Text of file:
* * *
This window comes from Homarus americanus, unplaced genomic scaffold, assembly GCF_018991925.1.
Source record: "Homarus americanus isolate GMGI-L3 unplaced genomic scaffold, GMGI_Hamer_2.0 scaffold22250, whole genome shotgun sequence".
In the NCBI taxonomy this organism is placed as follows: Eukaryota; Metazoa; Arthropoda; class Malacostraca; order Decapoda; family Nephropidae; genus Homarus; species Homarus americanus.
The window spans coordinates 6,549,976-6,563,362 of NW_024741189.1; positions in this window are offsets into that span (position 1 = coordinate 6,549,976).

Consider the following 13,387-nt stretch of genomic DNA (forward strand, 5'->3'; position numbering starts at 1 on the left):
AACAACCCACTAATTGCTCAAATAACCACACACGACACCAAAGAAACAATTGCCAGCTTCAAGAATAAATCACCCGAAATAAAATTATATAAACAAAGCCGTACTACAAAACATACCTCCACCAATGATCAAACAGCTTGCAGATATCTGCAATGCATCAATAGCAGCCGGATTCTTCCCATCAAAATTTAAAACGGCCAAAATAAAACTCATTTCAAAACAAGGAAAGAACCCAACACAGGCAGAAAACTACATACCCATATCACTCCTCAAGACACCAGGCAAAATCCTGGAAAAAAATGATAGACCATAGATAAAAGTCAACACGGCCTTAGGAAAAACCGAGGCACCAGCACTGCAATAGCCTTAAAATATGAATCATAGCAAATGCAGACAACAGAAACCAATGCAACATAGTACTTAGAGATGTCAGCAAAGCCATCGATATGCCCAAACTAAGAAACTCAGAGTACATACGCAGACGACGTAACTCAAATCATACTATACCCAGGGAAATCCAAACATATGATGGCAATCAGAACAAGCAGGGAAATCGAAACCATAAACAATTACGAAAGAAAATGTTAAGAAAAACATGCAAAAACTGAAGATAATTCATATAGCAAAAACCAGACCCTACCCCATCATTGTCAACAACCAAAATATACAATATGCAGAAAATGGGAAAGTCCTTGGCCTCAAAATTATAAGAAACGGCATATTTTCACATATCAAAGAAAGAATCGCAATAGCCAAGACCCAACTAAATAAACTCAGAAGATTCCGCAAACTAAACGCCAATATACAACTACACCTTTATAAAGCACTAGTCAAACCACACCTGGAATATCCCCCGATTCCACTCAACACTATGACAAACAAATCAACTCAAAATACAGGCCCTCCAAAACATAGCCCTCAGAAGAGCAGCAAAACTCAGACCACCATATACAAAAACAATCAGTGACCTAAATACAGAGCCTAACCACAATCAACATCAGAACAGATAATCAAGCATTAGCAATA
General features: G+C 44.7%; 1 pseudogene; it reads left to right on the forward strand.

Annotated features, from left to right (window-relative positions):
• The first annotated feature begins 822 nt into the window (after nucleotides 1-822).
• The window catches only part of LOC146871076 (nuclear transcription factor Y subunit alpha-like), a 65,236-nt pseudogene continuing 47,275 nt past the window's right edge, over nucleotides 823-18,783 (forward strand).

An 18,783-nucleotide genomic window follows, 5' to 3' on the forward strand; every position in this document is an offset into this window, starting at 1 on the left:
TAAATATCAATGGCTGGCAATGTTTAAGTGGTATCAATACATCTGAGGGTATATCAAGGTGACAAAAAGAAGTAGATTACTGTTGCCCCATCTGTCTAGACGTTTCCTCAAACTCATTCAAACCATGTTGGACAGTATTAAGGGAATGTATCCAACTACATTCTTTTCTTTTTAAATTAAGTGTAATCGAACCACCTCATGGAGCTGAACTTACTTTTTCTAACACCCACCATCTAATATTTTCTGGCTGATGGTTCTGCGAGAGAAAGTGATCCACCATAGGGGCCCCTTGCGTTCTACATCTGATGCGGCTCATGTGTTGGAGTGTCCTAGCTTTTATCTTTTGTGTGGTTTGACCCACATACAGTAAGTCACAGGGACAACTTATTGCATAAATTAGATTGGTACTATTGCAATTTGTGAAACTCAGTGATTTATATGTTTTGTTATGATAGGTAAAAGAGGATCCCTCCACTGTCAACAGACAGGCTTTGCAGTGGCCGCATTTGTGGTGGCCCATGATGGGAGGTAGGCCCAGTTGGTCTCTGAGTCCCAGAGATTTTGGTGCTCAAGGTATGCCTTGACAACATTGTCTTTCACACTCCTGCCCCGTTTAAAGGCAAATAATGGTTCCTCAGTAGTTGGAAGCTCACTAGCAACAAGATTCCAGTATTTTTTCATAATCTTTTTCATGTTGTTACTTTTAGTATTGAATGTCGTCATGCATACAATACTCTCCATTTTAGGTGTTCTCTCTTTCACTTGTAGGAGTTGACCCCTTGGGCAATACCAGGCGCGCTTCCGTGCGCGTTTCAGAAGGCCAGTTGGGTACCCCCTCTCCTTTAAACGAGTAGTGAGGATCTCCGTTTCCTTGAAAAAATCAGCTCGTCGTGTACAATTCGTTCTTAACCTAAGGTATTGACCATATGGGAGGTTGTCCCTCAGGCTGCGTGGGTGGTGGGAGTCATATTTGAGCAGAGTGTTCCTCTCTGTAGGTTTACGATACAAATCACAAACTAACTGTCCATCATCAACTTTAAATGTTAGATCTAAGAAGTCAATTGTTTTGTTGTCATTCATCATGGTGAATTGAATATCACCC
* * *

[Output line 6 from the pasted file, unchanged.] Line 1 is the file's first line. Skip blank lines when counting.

AACAACCCACTAATTGCTCAAATAACCACACACGACACCAAAGAAACAATTGCCAGCTTCAAGAATAAATCACCCGAAATAAAATTATATAAACAAAGCCGTACTACAAAACATACCTCCACCAATGATCAAACAGCTTGCAGATATCTGCAATGCATCAATAGCAGCCGGATTCTTCCCATCAAAATTTAAAACGGCCAAAATAAAACTCATTTCAAAACAAGGAAAGAACCCAACACAGGCAGAAAACTACATACCCATATCACTCCTCAAGACACCAGGCAAAATCCTGGAAAAAAATGATAGACCATAGATAAAAGTCAACACGGCCTTAGGAAAAACCGAGGCACCAGCACTGCAATAGCCTTAAAATATGAATCATAGCAAATGCAGACAACAGAAACCAATGCAACATAGTACTTAGAGATGTCAGCAAAGCCATCGATATGCCCAAACTAAGAAACTCAGAGTACATACGCAGACGACGTAACTCAAATCATACTATACCCAGGGAAATCCAAACATATGATGGCAATCAGAACAAGCAGGGAAATCGAAACCATAAACAATTACGAAAGAAAATGTTAAGAAAAACATGCAAAAACTGAAGATAATTCATATAGCAAAAACCAGACCCTACCCCATCATTGTCAACAACCAAAATATACAATATGCAGAAAATGGGAAAGTCCTTGGCCTCAAAATTATAAGAAACGGCATATTTTCACATATCAAAGAAAGAATCGCAATAGCCAAGACCCAACTAAATAAACTCAGAAGATTCCGCAAACTAAACGCCAATATACAACTACACCTTTATAAAGCACTAGTCAAACCACACCTGGAATATCCCCCGATTCCACTCAACACTATGACAAACAAATCAACTCAAAATACAGGCCCTCCAAAACATAGCCCTCAGAAGAGCAGCAAAACTCAGACCACCATATACAAAAACAATCAGTGACCTAAATACAGAGCCTAACCACAATCAACATCAGAACAGATAATCAAGCATTAGCAATA